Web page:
Of course, none of this would surprise an experienced observer of local politics. And none of this necessarily indicates what kind of president Cristina will be. Some politicians are more popular than others and some elections are more engaging than others. This election was noticeably devoid of energy and enthusiasm. It was always a forgone conclusion that Cristina would win. So it shouldn’t be too surprising that Cristina’s last rally lacked the kind of support that an outside observer might expect during the last act of a presidential campaign.

Whatever the case, it would be a mistake to think Cristina is the only politician – or Argentina the only country – to use money and enticements to get extras to play the part of genuine political supporters. This happens around the world, including in “developed” countries and older democracies such as the U.S. Consider what happened last week with Hillary Clinton’s campaign. Hillary’s staff got college students to ask prepared questions at a rally. Campaign staffers offered to bus students to the rally and then gave some of them a choice of questions they could ask at the rally. The questions, obviously, had been pre-approved by Hillary’s team, thus improving the odds that Hillary would face no really tough, unexpected questions.

It would be unreasonable to say Hillary lacks popular support and is incapable of attracting sizable crowds of genuine supporters. She is a popular candidate who has a genuine following among millions of Democrats and others who are disenchanted with President Bush and the status-quo in Washington. But it would also be unreasonable to believe that Hillary and other U.S. politicians are above the kind of political pandering and staged campaign events that characterized Cristina’s last political rally. Both women’s campaigns have employed less-than-respectable tactics to make them look good.

Last week, Hillary’s campaign got caught staging a question-and-answer session at Grinnell College in Iowa. Watch the video here to see how the leading Democratic candidate in the world’s most powerful democracy stuck her finger in the eye of democratic dialog. Thought this kind of thing happened only in developing democracies like Argentina? Think again.

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Lunfardo: Argentine Slang for Foreigners

November 6th, 2007 | 04:48 PM

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One of the great things about Argentina is the passionate and expressive nature of Argentines themselves. Argentines are energetic, informed, social, generous, warm and highly vocal. They have strong opinions, and they like to share them. But to communicate and effectively engage Argentines, you’ve got to be fluent in “lunfardo,” the local slang.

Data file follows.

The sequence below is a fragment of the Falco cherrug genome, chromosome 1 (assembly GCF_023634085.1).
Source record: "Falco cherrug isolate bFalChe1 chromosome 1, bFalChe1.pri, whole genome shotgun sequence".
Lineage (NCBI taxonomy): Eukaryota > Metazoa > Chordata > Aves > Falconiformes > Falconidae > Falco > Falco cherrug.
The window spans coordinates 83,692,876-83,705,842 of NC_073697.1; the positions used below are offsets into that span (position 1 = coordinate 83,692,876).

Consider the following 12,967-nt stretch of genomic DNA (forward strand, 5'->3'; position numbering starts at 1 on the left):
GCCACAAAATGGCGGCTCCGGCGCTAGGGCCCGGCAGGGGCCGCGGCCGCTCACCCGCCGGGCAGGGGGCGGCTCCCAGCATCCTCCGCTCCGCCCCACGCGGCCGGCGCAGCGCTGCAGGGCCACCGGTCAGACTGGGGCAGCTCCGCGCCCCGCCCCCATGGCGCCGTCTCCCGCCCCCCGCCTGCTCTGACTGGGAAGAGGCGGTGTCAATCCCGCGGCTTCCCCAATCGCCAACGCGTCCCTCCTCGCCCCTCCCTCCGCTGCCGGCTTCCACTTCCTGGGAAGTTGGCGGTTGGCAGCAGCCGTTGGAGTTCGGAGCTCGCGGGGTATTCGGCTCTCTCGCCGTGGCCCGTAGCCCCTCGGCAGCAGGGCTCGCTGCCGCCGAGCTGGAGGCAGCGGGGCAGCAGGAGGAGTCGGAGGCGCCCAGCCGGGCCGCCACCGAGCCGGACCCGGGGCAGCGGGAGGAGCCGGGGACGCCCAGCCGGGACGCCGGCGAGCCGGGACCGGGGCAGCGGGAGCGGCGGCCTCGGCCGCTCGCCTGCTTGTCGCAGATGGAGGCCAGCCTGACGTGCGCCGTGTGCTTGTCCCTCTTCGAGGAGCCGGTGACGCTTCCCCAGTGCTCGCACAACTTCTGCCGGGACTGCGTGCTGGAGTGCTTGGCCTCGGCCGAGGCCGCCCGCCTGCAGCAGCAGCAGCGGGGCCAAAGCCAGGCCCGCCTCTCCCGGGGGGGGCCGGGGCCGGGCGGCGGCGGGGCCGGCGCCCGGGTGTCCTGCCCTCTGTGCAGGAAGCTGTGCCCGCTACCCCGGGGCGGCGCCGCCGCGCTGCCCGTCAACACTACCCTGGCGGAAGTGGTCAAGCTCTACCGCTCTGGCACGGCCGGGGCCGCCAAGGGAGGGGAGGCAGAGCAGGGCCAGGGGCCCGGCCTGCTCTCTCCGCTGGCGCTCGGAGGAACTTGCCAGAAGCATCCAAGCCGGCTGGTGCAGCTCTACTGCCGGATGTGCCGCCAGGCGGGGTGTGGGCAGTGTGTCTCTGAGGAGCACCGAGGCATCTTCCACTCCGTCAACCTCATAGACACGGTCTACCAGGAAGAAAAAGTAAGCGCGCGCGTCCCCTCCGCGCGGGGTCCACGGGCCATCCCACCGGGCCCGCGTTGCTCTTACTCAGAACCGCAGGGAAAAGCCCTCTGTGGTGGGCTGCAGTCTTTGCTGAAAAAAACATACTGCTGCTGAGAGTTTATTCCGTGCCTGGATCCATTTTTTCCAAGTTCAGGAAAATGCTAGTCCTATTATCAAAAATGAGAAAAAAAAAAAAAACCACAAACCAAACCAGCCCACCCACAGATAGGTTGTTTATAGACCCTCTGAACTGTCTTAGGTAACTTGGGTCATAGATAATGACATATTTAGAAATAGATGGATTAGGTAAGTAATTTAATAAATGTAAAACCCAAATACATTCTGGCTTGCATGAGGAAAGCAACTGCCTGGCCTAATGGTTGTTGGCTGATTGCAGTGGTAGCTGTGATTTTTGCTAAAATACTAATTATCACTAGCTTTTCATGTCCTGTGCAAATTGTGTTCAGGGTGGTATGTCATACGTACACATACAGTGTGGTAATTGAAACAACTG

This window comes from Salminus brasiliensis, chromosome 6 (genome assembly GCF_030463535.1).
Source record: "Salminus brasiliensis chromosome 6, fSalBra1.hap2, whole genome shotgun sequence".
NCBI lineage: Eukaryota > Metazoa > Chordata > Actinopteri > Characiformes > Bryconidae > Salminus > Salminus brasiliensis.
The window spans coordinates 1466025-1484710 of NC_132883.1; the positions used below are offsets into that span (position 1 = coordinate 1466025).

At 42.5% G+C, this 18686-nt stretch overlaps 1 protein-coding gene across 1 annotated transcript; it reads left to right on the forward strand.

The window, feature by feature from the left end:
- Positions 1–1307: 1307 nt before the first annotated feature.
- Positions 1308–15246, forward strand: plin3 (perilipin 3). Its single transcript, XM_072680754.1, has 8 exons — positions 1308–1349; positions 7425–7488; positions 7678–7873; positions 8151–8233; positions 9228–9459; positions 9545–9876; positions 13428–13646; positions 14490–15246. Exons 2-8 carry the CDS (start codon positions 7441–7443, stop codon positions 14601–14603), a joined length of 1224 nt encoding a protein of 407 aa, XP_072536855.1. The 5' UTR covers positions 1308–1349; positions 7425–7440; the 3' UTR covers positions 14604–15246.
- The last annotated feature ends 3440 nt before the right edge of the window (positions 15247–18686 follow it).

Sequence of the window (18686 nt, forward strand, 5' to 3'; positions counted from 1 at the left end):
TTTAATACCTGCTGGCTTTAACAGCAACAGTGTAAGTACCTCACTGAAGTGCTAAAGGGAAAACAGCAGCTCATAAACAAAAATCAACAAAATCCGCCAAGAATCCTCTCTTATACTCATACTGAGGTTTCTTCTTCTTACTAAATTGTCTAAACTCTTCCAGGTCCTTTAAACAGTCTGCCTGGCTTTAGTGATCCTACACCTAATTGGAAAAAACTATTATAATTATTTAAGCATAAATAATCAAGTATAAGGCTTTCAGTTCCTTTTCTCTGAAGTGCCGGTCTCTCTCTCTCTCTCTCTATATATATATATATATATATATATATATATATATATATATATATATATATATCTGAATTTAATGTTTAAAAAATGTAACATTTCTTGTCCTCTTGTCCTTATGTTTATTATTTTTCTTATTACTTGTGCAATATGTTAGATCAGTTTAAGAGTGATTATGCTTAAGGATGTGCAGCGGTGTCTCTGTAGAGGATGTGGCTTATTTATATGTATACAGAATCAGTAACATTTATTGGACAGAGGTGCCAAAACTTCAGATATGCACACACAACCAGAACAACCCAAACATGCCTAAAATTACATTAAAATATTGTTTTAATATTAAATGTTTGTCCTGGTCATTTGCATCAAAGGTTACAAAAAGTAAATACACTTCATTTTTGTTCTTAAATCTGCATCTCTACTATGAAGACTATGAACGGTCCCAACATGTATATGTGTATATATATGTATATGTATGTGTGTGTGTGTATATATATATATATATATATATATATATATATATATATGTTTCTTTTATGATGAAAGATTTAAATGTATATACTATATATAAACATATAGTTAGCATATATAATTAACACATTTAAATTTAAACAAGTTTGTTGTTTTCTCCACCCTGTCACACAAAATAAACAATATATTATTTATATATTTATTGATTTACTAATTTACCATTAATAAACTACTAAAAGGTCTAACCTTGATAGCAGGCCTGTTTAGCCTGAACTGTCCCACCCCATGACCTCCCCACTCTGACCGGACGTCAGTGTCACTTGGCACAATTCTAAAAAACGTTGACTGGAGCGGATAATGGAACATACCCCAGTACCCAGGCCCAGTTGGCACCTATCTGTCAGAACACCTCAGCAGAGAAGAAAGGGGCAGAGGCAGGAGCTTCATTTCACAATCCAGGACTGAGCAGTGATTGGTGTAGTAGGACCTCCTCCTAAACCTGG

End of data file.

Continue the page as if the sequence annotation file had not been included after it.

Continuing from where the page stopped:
To help visitors and expats with this, I’ve started posting a series of newly-created educational videos on Scooping Argentina. I’ve posted just two for now, but I plan to upload another eight or 10 over the next couple of weeks. I also plan to make these and other videos available on iTunes, in both standard definition and HD formats.

If you find the videos helpful, let me know. Likewise, if you have any ideas about how I can improve them, I’m all ears. Finally, if you have ideas for other videos you’d like to see, please share them with me.

¡Gracias!

Scooping Argentina

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The Year of Living (more) Expensively

November 4th, 2007 | 07:45 PM

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“If it's in focus, it's pornography. If it's out of focus, it's art.” — The Year of Living Dangerously

A LIST OF PRICE INCREASES TO COME:

Buses: 12.5%
Electricity: 20%
Gasoline: 25%
Health Insurance: 25%
Heating gas: 20%
Insurance: 35%
Property taxes (ABL): 19% to 238%
Taxis: 20% (Went up last week)


It was to be expected.

Politicians, particularly those running for office, bend over backwards to avoid saying things that cost them votes. This is one reason Cristina Kirchner avoided the press until the eve of the presidential election last week. Even then, she assiduously avoided saying exactly how she would deal with problems like inflation.